Good scientists can analyze the results of experiences that they create in order to come up with conclusions about the world around them. Students will learn about the properties of matter and materials, and learn in-depth about the property of hardness. They will conduct a hardness test on various everyday materials. This lesson includes activities about predicting the hardness of objects, an experiment, and post-experiment activities that include sorting materials by their hardness and determining what material would work best for a specific task. This lesson also includes printable worksheets.
Students will be able to conduct a hardness test to determine which types of materials are best suited for specific tasks.
Have students discuss what item would work best in the given scenario. Afterward, explain the best choice would be the clipboard because it is the hardest object of the three. Then, discuss the idea of the hardness of materials as a property, and tell students that they will explore this concept in the lesson and experiment today!
Teach students about the observable properties of matter. Explain that we can use our five senses to help us determine the observable properties of an object. Then, define and explain the property of hardness. Afterward, students can engage in the following activities:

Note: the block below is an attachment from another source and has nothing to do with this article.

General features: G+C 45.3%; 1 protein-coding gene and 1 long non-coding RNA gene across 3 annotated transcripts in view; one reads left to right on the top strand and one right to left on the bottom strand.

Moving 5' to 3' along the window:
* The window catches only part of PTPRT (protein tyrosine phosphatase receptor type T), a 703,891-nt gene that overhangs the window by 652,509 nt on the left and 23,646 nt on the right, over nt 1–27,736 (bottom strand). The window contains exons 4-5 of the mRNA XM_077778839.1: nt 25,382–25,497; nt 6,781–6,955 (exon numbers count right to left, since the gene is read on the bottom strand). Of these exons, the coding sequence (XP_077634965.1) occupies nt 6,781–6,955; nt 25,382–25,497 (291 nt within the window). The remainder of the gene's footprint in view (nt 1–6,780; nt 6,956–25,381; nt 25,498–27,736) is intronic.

First, students will practice predicting if various given materials are hard or soft. Next, they will prepare and then take part in an experiment where they will determine the hardness of various items. This experiment includes some data collected by the students during the experiment on a provided chart (on a slide and as a printable worksheet). After the experiment, students can discuss their results and answer some given discussion questions. They will then use their experiment results to help them sort the materials that they tested from softest to hardest. Finally, students use their new understanding of the hardness of materials to apply to an activity where they sort three items by their hardness.
Students respond to seven multiple-choice and three true or false questions about properties and the property of hardness.
Students will be given a specific scenario where they must determine which material, from a set of given materials, would work best for a specific task. Students will answer their questions in writing and explain their reasoning. This closing activity includes a printable worksheet.
For this lesson’s experiment, the following materials will be needed: pencils, paperclips, chunk erasers, rocks/pebbles, crayons, apples, pennies, and popsicle sticks. This lesson also includes two printable worksheets.